Personal tools
 
Views

Portal:Asian Parliamentary Debate

From Debatepedia

Jump to: navigation, search

Asian Parliamentary Debate is a debate format, similar to American Parliamentary Debate, in which two teams of three compete in each match.

Asian Parliamentary Debate Topics
Below is a list of featured Asian Parliamentary Topics. A complete list of Asian Parliamentary topics can be found at Category:Asian Parliamentary Debate Topics.


Left to right: Suhaib Hassan, Fareez Zahir, Leloy Claudio. Quaterfinals AUDC 2007: IIUM v ADMU


Speaker Roles in Asian Parliamentary Debate

Government:

Prime Minister (PM)

  • Define context and parameters of debate. For example, in an open motion like "This House Would Support Musicians", the debate could be contextualized into whether music should be a commodity for trade, or it should be available gratis (i.e. free music download and transfer)
  • Provide concise background or history leading to the issue
  • Give framework of government bench's case. I.e. mechanisms (if any), argumentation flow (what the government's first argument is and what the Deputy Prime Minister will talk about)
  • Introduce 1st argument
  • Assert Government stand


Deputy Prime Minister (DPM)

  • Rebut first argument from Leader of Opposition
  • Rebut rebuttals to PM's argument
  • Introduce 2nd and 3rd argument
  • Reassert Government stand and case


Government Whip

  • Rebut Deputy Leader of Opposition, and Leader of Opposition
  • Rebut rebuttals to DPM and PM arguments
  • Provide a deeper level of analysis for previous arguments and rebuttals
  • No new arguments, but new angles of arguments should be given
  • Brief summary of entire case of Government
  • Reassert Government stand and case


Opposition:

Leader of Opposition

  • Agree or disagree with context/ parameters of debate (any definitional challenges, accusations of squirreling, or unfair set up should be made from the LO speech and no later)
  • Rebut Prime Minister's argument
  • Give framework for Opposition case (if Opp agrees to problem, then their case should provide solution, or at least effectively highlight how Government proposal will worsen the situation)
  • Introduce first Opposition argument
  • Assert Opposition stand


Deputy Leader of Opposition

  • Rebut DPM and PM arguments
  • Rebut rebuttals to LO arguments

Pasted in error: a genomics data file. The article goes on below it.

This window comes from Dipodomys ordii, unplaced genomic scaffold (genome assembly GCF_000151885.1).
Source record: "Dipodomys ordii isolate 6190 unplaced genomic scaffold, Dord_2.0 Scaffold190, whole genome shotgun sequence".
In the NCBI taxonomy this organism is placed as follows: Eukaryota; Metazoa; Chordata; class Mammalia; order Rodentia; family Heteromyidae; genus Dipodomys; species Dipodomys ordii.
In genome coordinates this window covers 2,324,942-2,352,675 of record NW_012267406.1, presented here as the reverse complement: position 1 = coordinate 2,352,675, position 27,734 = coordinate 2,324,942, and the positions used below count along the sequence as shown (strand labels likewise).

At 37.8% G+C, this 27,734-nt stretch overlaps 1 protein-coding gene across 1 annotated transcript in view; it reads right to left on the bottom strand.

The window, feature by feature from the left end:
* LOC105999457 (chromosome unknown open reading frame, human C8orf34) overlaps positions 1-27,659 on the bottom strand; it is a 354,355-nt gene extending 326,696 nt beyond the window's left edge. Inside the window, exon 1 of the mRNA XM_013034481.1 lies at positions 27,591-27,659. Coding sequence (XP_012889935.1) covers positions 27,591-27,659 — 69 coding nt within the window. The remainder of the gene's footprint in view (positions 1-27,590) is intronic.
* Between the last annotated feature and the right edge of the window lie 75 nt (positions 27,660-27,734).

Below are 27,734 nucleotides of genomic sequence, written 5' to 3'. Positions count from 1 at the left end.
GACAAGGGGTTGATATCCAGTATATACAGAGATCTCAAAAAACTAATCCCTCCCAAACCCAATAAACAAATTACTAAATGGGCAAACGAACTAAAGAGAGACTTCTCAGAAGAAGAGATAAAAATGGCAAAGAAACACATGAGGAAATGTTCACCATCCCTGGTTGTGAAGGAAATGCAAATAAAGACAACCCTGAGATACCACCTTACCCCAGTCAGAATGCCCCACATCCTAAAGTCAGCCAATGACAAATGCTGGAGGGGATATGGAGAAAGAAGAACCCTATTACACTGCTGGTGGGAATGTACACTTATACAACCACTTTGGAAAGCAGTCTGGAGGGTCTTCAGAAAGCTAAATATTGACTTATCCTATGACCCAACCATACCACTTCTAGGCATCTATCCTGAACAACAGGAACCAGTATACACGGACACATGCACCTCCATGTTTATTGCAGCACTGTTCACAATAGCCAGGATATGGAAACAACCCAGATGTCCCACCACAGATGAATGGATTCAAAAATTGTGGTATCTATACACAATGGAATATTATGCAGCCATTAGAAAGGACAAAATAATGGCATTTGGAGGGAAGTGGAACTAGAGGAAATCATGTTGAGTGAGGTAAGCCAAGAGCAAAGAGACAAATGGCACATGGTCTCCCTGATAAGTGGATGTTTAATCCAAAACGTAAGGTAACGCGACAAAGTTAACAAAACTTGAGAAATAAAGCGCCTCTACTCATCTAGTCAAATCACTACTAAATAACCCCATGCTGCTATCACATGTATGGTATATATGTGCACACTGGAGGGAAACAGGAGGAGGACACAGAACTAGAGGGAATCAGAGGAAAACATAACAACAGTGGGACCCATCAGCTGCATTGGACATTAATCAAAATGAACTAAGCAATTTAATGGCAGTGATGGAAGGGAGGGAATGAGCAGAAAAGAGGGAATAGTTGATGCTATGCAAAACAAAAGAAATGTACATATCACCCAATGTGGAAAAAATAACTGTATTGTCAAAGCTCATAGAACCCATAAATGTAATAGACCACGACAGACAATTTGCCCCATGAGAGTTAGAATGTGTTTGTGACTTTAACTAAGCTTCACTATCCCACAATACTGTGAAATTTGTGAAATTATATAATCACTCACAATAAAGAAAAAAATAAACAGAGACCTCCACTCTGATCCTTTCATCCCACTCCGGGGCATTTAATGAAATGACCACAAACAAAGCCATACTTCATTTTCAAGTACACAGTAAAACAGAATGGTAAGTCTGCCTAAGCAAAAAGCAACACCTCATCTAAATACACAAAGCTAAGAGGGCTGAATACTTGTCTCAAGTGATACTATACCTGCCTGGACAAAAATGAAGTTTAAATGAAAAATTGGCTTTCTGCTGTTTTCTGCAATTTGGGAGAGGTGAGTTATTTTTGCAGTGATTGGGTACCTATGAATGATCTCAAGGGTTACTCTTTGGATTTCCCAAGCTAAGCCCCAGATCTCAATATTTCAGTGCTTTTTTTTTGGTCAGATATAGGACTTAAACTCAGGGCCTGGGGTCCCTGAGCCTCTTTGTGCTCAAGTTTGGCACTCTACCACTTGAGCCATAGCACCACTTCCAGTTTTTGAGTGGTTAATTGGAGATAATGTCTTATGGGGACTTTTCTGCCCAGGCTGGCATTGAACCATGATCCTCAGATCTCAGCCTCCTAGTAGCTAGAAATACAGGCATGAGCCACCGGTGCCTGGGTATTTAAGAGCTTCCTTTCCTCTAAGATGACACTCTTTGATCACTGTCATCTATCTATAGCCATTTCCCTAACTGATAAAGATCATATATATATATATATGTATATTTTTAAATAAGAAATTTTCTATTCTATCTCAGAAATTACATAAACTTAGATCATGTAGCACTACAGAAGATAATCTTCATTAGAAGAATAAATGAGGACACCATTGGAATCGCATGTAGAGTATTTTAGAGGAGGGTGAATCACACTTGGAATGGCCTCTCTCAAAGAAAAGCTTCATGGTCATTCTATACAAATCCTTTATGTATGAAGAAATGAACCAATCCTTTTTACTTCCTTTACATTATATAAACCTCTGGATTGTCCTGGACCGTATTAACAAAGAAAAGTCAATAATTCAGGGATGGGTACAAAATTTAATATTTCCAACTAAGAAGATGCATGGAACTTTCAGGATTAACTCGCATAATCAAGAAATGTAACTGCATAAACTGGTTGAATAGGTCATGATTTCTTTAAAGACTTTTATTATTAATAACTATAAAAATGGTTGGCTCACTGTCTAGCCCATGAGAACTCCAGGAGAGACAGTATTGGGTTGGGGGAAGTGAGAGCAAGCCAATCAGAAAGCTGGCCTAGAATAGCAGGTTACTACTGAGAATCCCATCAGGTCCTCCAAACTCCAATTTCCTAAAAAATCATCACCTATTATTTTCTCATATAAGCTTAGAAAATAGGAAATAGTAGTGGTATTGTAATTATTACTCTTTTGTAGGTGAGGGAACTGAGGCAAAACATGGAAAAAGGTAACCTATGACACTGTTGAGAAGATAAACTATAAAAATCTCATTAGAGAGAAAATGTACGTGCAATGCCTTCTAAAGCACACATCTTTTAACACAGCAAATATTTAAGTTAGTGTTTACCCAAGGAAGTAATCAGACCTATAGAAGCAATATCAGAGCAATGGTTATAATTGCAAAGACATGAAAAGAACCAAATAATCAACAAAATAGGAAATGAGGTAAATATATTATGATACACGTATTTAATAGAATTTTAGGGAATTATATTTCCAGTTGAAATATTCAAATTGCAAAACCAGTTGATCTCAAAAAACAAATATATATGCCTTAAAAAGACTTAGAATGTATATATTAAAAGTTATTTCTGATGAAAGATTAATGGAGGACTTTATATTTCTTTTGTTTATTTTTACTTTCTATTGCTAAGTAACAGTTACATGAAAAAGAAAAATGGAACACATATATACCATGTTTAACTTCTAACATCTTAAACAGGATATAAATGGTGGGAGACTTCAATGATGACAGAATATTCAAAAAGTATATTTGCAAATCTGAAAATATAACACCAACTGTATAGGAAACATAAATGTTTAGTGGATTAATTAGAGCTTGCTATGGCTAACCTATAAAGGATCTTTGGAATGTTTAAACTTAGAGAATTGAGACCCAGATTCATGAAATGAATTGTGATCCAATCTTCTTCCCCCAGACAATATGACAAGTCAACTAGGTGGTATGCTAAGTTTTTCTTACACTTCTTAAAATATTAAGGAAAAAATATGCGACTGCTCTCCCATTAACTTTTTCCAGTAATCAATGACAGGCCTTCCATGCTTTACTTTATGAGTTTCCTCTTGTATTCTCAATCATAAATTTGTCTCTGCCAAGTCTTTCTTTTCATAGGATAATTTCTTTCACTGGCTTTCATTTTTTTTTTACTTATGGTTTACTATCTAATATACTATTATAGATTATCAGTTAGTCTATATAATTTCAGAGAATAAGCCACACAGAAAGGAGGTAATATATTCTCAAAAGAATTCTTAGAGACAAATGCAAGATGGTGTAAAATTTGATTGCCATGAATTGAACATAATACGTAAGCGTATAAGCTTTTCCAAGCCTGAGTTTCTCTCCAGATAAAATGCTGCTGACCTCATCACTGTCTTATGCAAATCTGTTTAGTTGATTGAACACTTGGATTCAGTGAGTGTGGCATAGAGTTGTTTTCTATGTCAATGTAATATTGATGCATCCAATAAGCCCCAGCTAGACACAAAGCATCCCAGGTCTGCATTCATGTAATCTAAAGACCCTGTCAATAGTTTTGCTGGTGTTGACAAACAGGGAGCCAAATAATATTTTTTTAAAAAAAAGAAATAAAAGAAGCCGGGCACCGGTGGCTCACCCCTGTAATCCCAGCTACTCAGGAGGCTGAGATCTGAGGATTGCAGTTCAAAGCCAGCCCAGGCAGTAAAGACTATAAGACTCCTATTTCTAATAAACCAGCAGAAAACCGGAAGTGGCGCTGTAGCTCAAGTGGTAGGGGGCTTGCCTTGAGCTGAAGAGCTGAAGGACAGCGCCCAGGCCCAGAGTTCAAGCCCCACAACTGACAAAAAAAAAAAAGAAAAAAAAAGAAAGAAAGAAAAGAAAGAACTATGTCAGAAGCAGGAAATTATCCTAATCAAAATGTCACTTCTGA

• Introduce 1st and 2nd (if any) argument
  • Reassert Opposition stand and case


Opposition Whip

  • Rebut DPM and PM arguments
  • Rebut rebuttals to LO & DLO arguments
  • Provide a deeper level of analysis for previous arguments and rebuttals
  • No new arguments, but new angles of arguments should be given
  • Reassert Opposition stand and case


Reply Speech:

  • Can only be done by either 1st or 2nd speaker from each bench
  • Provide a biased 'oral adjudication' of why the debate should go to own bench
  • Highlight issues you think your side won, carefully tiptoe around issues you think you lost
  • New examples to expand on discussed examples is usually allowed and makes the reply speech sound fresh as opposed to verbal regurgitation
  • Reassert stand

---

Most importantly, try to have fun while you're doing all this. ;)


Strategies & Tips for Limited Preparation Debating

Read Widely

Even just skimming a few international news websites, like BBC news, Al Jazeera or The New York Times will help keep you abreast of international issues. If you have a computer, set one of these sites as your homepage so that global issues "sink in" each time you open your browser. A great weekly read for sheer breadth is the The Economist.


Research Timely Issues

If there is an issue that is dominating the news and you have a debate tournament coming up, you can be sure that there will be a motion on that topic. Split tasks with your partners and teammates and create briefs on these issues before the tournament so that everyone can be up to speed. Keep these briefs throughout the year so that you can update them as events change.